Written by Jordan Lauterbach Friday, 18 November 2011 00:00
As winter approaches, Superintendent Dr. Carole Hankin wants to make sure the Syosset community fully understands the Syosset Central School District’s snow closing policy. The issue was among the first highlighted in her report during Monday’s Board of Education meeting at South Woods Middle School.
Hankin stressed that a two-hour delay does not mean that schools will open in two hours, but rather that another decision will be made within that time period.
“Don’t send a child to school two hours later unless you check back,” Hankin said. “If conditions worsen, we may close for the day. I’m always worried about the fact that two hours later, there are children waiting at bus stops.”
According to the Superintendent, residents can check the district’s website which will be continually updated with closing related news.
Hankin also noted that the district has been named to the College Board’s Second Annual Advanced Placement District Honor Roll. Syosset was one of only 367 districts in the country recognized by the board for “increasing access to AP courses and improving the rate in which students score on the rigorous AP testing.”
As part of the ongoing “board education” series, President Dr. Marc Herman detailed what went on at Superintendents Conference Day on November 8.
During the development day, all certified staff attended a workshop on Safe Schools Against Violence in Education and discussed the district’s performance review rubric.
The rest of the relatively brief meeting concentrated on the accomplishments of individual Syosset High School students.
Thirty students were selected as All-State musicians. The number is the highest of any New York school district and is the most ever selected from Syosset.
“This is an incredible crop of young musicians,” Fine and Performing Arts Coordinator Michael Saltzman said before introducing each student. “It is a great honor to teach music education in a community that values music education (so much) and (with) a superintendent and a Board of Education that truly understands the importance of the arts in the lives of our children.”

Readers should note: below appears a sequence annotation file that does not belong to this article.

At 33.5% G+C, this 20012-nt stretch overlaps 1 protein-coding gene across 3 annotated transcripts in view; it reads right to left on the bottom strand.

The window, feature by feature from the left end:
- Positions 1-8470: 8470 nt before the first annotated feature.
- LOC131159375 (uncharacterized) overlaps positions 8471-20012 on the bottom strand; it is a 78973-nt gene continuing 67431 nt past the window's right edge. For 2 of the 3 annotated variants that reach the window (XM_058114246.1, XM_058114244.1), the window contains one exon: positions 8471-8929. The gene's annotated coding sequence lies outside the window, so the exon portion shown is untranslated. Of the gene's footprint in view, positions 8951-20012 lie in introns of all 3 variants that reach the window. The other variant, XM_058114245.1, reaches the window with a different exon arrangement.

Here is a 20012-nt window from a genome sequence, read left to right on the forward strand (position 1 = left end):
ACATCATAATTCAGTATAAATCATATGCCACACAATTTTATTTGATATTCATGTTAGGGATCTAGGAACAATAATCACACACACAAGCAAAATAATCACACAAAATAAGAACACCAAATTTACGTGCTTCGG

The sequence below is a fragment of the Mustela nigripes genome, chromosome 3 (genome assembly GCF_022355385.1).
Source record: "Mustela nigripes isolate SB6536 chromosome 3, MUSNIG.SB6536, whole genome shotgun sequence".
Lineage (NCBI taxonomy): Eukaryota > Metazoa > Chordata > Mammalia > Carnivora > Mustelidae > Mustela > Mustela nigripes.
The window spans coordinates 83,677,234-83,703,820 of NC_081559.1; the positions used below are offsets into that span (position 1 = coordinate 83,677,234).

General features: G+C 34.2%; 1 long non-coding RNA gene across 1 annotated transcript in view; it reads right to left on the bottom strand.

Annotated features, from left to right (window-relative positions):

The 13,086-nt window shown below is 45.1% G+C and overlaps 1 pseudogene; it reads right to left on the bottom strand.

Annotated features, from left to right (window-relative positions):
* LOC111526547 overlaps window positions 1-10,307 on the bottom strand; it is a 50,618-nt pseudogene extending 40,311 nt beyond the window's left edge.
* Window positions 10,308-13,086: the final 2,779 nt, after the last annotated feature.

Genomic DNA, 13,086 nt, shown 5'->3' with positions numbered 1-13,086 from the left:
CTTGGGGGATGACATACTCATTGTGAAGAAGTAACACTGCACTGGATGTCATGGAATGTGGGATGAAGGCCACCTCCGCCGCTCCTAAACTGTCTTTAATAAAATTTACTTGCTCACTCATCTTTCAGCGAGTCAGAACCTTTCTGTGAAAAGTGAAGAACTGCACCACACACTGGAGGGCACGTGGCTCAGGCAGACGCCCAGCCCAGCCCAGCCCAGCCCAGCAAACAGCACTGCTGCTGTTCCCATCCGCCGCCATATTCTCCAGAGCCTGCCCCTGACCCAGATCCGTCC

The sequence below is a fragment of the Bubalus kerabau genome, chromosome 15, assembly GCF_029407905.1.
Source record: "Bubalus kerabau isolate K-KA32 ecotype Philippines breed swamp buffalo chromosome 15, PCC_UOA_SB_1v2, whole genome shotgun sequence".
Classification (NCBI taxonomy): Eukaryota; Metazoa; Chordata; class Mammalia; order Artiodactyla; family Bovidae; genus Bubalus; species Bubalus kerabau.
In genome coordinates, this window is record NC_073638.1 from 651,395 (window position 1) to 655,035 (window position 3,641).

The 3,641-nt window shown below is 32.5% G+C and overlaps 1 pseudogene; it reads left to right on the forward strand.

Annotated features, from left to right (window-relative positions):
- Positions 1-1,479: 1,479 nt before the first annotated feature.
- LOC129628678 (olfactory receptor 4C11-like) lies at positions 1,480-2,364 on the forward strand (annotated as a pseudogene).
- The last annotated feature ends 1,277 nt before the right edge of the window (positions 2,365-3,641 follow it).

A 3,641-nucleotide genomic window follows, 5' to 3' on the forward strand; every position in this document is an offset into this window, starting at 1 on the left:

Following the procession of musicians, four Syosset High School National Intel Science Talent Search contestants presented their research projects.
Sophie Chen analyzed musical structure using math. The project concentrates on the mathematical components of music theory.
Nick Walsh used computer science to create a program designed to improve cyber-security.
“This project was conducted over the summer and into the fall of my senior year and was inspired by concepts from my computer programming classes at Syosset High School,” Walsh said.
Samantha Daniels studied the importance of male appearance in teenage romance novels using statistical analysis. Daniels studied the use of adjectives in teen literature published in the last 12 years to determine whether “tall, dark, and handsome” were still considered culturally desirable traits.
“The diversity of society is not reflected in its literature,” Daniels said. “Studies show that adolescents construct literary content as reality. Are we raising a generation that is intolerant of diversity?”
Brad Zeller presented his biological research on the endocrine system. Specifically, Zeller concentrated on the relationship between the thyroid and human heart.
All four projects were submitted to the competition on Wednesday. Finalists will be invited to Washington, DC in March 2012 where the top prize of $100,000 will be awarded.
“These students are remarkable,” Hankin said. “This has been a built up program that we really support. I’ve always believed that one of our science children will make a difference in the world.”
The next Board of Education meeting is scheduled for Monday, December 19 at 8 p.m. at South Woods Middle School.